We sought to identify genes that might function upstream of Hpo to activate the pathway using a candidate gene approach and discovered that the Sterile 20 kinase Tao-1 is a member of this signaling pathway. Tao-1 previously has been shown to destabilize microtubules and has been implicated in apoptosis in the Drosophila germline (Sato et al., 2007; Liu et al., 2010). Here, we show that loss of Tao-1 function results in increased cellular proliferation and upregulation of Yki target gene expression. We further demonstrate that Tao-1 regulates HSW pathway activity by phosphorylating Hpo at a critical activating residue. Thus, these results identify Tao-1 as a member of the HSW pathway and provide a molecular mechanism for Hpo activation.
Recent work has demonstrated that there are multiple, parallel inputs into the HSW pathway, but the molecular mechanisms that regulate Hpo activation remain unclear. Given that two Sterile 20 family kinases, Hpo and Slik (Harvey et al., 2003; Hughes and Fehon, 2006), have been implicated in HSW signaling, we wondered if other family members might be involved in upstream regulation of this growth control pathway. Using RNA interference in the wing imaginal disc, we tested the remaining nine Sterile 20 kinases in the Drosophila genome (Figure S1A) for effects on growth and HSW target gene expression. Of these, only Tao-1 emerged as a strong regulator of growth and HSW pathway output.
Compared to wild-type controls, the dorsal compartment of wing imaginal discs from animals expressing Tao-1 RNAi under the control of the apterous-Gal4 driver (ap>Tao-1 RNAi) was larger than normal and misshapen (Figure 1A–C). In adult wings from animals expressing Tao-1 RNAi under the decapentaplegic-Gal4 driver (dpp>Tao-1 RNAi), extra folds and vein material were present (Figure S1B–C). Quantifying the area between veins three and four of these wings revealed a statistically significant increase in size relative to wild-type wings (**p<0.001, Figure S1D). Using a driver specific for the dorsal compartment of the eye (de-Gal4), we also noted an increase in the size of eye imaginal disc tissue lacking Tao-1 function. de>Tao-1 RNAi eyes had grossly overgrown dorsal compartments relative to both the ventral compartment and to wild-type controls (Figure 1D–F). The increased size in eye imaginal discs can be attributed to increased cell number, as demonstrated by the higher number of interommatidial cells in pupal eyes from GMR >Tao-1 RNAi flies (Figure 1G–I). These cells are normally eliminated through apoptosis during early pupal development (Wolff and Ready, 1991), but persist in animals mutant for components of the HSW pathway, suggesting that Tao-1 may function in the HSW pathway.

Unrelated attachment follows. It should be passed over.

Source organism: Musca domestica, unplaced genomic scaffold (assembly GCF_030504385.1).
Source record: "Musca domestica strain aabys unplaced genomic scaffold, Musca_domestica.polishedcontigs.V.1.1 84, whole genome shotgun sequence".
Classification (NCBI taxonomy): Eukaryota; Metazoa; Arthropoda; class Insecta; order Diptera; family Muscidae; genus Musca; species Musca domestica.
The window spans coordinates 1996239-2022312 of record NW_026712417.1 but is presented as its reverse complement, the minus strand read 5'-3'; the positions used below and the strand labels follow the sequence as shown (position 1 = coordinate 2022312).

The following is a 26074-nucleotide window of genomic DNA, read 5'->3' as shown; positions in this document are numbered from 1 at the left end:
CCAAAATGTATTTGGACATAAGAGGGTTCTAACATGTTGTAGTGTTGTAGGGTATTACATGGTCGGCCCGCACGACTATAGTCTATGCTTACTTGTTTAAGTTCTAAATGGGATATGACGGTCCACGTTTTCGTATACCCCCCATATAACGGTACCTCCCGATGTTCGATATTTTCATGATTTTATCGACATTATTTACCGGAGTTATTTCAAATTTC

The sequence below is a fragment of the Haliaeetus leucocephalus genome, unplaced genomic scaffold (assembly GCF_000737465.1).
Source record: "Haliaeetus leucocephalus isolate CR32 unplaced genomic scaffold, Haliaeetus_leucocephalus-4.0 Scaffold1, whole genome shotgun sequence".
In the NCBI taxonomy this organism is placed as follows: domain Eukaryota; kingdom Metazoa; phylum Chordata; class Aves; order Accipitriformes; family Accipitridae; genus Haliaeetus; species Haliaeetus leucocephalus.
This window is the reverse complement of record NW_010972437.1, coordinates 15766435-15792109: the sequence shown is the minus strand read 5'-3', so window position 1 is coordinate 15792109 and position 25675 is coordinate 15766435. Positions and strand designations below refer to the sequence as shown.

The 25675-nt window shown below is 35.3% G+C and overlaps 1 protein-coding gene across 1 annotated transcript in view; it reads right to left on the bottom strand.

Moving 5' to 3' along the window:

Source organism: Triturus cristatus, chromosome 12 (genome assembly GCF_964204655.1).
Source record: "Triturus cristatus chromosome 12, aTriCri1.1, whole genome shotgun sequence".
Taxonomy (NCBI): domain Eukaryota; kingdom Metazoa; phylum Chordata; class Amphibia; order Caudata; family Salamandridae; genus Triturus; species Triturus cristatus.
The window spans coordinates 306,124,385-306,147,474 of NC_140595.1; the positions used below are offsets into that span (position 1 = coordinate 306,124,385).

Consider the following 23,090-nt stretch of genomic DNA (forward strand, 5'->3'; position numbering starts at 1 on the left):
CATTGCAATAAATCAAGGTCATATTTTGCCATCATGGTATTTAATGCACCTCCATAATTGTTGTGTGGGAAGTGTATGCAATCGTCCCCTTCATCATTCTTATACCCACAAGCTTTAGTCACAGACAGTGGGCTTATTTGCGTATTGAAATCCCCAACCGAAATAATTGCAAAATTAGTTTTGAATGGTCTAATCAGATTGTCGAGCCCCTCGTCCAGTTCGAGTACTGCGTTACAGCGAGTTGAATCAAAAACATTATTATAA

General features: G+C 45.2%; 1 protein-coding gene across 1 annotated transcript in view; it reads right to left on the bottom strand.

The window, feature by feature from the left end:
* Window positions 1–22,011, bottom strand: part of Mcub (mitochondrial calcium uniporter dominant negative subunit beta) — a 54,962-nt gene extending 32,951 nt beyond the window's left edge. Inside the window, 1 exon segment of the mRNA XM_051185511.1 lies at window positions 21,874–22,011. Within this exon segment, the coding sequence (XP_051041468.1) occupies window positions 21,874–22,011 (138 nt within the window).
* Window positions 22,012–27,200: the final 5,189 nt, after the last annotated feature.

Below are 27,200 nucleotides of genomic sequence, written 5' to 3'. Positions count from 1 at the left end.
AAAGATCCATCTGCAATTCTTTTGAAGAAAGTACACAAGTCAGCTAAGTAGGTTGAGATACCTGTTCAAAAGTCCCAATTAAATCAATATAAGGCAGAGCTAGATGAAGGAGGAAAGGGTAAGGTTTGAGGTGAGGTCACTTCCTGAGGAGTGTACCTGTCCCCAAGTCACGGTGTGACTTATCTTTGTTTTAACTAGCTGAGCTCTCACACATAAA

HSW pathway mutants are characterized by inappropriate persistence of cell division in the developing third instar eye imaginal disc. In a wild-type eye disc, cells become quiescent after a final synchronous round of cell division (termed the second mitotic wave, SMW) following the passing of the morphogenetic furrow, which moves anteriorly across the eye disc to initiate differentiation and patterning. In animals lacking hpo or wts function, cells fail to exit the cell cycle and undergo division after the SMW, shown by BrdU incorporation during S phase (Harvey et al., 2003; Pantalacci et al., 2003; Udan et al., 2003; Wu et al., 2003). In GMR>Tao-1 RNAi eyes, but not in controls, BrdU incorporation occurs posterior of the SMW (Figure 1J–L). This suggests that the defect in animals lacking Tao-1 function may be related to the defect observed in HSW signaling mutants.